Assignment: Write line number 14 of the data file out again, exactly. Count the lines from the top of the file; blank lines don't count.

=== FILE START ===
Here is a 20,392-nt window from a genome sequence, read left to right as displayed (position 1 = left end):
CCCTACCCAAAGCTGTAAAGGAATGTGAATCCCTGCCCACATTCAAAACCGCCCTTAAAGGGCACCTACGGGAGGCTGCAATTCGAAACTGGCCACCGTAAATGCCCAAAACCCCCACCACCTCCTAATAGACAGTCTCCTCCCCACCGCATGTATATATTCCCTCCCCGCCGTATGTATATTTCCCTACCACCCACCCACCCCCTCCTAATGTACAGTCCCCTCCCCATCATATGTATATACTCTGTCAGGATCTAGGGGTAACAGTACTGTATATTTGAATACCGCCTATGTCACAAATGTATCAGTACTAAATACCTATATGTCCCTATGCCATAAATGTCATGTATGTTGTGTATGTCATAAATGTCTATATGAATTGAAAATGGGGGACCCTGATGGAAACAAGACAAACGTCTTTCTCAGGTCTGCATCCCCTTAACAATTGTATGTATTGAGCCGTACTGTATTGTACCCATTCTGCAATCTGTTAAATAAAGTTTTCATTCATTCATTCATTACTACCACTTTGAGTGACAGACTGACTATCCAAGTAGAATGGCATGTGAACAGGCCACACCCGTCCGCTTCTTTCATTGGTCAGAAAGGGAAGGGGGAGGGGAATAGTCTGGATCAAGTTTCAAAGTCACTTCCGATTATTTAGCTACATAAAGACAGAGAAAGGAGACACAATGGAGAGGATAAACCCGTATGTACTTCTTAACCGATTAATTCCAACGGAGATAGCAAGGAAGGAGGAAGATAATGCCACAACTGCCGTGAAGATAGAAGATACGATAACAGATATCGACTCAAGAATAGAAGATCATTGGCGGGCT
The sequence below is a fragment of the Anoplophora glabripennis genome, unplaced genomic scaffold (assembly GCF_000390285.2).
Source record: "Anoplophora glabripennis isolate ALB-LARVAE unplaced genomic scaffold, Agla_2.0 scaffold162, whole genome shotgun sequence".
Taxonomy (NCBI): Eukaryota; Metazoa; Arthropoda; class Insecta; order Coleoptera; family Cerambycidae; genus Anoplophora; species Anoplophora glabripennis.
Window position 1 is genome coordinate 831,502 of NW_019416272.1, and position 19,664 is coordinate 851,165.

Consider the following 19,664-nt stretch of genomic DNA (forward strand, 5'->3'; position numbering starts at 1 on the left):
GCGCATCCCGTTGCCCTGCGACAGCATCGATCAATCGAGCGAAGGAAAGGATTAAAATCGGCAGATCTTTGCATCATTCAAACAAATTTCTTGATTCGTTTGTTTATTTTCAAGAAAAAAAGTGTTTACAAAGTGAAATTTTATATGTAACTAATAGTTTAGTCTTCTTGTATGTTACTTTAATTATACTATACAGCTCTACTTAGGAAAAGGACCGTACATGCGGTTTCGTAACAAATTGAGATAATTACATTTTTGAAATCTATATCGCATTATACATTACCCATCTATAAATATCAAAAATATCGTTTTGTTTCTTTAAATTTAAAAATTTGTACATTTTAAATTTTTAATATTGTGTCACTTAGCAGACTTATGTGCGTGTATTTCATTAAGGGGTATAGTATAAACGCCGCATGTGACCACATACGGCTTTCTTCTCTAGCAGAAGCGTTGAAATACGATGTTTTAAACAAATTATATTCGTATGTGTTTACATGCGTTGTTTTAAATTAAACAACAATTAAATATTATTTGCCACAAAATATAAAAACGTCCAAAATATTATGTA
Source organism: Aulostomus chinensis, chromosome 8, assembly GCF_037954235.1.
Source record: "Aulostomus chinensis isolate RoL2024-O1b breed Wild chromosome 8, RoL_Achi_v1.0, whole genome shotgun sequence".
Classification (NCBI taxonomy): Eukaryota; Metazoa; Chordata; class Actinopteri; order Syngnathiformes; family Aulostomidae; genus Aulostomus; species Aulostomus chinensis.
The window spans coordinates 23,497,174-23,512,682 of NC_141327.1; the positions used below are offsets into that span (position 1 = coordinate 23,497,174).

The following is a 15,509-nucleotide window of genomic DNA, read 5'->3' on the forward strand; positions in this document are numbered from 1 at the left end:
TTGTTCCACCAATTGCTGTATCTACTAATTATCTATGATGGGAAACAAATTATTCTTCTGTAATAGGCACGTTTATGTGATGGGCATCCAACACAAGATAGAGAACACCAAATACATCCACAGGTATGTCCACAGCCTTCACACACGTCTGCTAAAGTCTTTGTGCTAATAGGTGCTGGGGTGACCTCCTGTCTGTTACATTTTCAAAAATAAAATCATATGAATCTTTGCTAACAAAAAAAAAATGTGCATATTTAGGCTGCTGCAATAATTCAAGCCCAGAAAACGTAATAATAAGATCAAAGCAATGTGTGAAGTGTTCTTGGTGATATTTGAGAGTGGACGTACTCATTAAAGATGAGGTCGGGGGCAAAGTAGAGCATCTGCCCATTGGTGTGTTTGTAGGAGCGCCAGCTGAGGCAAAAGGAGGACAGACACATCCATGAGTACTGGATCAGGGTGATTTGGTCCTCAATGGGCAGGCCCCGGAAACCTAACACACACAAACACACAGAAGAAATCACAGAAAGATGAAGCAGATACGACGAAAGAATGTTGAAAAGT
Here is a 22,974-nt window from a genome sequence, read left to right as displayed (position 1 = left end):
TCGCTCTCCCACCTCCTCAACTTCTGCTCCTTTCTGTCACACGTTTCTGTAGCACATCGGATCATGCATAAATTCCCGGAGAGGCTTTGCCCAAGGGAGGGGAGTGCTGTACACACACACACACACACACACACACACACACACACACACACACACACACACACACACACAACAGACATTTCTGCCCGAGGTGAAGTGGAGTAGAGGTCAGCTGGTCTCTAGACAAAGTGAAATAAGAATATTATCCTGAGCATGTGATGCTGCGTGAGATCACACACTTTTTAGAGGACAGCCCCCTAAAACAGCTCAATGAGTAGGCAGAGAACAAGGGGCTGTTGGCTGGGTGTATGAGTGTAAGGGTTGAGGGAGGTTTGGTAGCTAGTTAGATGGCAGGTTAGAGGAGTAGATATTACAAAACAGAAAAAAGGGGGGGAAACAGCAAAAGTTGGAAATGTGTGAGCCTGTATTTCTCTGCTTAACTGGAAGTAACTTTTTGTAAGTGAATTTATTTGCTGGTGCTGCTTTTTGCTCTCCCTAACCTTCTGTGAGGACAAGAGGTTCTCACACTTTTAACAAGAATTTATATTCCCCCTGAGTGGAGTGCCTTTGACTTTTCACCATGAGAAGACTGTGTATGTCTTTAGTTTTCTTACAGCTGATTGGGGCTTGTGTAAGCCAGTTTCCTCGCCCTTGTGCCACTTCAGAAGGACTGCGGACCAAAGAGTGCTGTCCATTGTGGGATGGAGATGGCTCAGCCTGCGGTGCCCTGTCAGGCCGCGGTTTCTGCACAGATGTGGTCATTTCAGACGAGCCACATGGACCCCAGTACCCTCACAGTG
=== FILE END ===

TTGTTCCACCAATTGCTGTATCTACTAATTATCTATGATGGGAAACAAATTATTCTTCTGTAATAGGCACGTTTATGTGATGGGCATCCAACACAAGATAGAGAACACCAAATACATCCACAGGTATGTCCACAGCCTTCACACACGTCTGCTAAAGTCTTTGTGCTAATAGGTGCTGGGGTGACCTCCTGTCTGTTACATTTTCAAAAATAAAATCATATGAATCTTTGCTAACAAAAAAAAAATGTGCATATTTAGGCTGCTGCAATAATTCAAGCCCAGAAAACGTAATAATAAGATCAAAGCAATGTGTGAAGTGTTCTTGGTGATATTTGAGAGTGGACGTACTCATTAAAGATGAGGTCGGGGGCAAAGTAGAGCATCTGCCCATTGGTGTGTTTGTAGGAGCGCCAGCTGAGGCAAAAGGAGGACAGACACATCCATGAGTACTGGATCAGGGTGATTTGGTCCTCAATGGGCAGGCCCCGGAAACCTAACACACACAAACACACAGAAGAAATCACAGAAAGATGAAGCAGATACGACGAAAGAATGTTGAAAAGT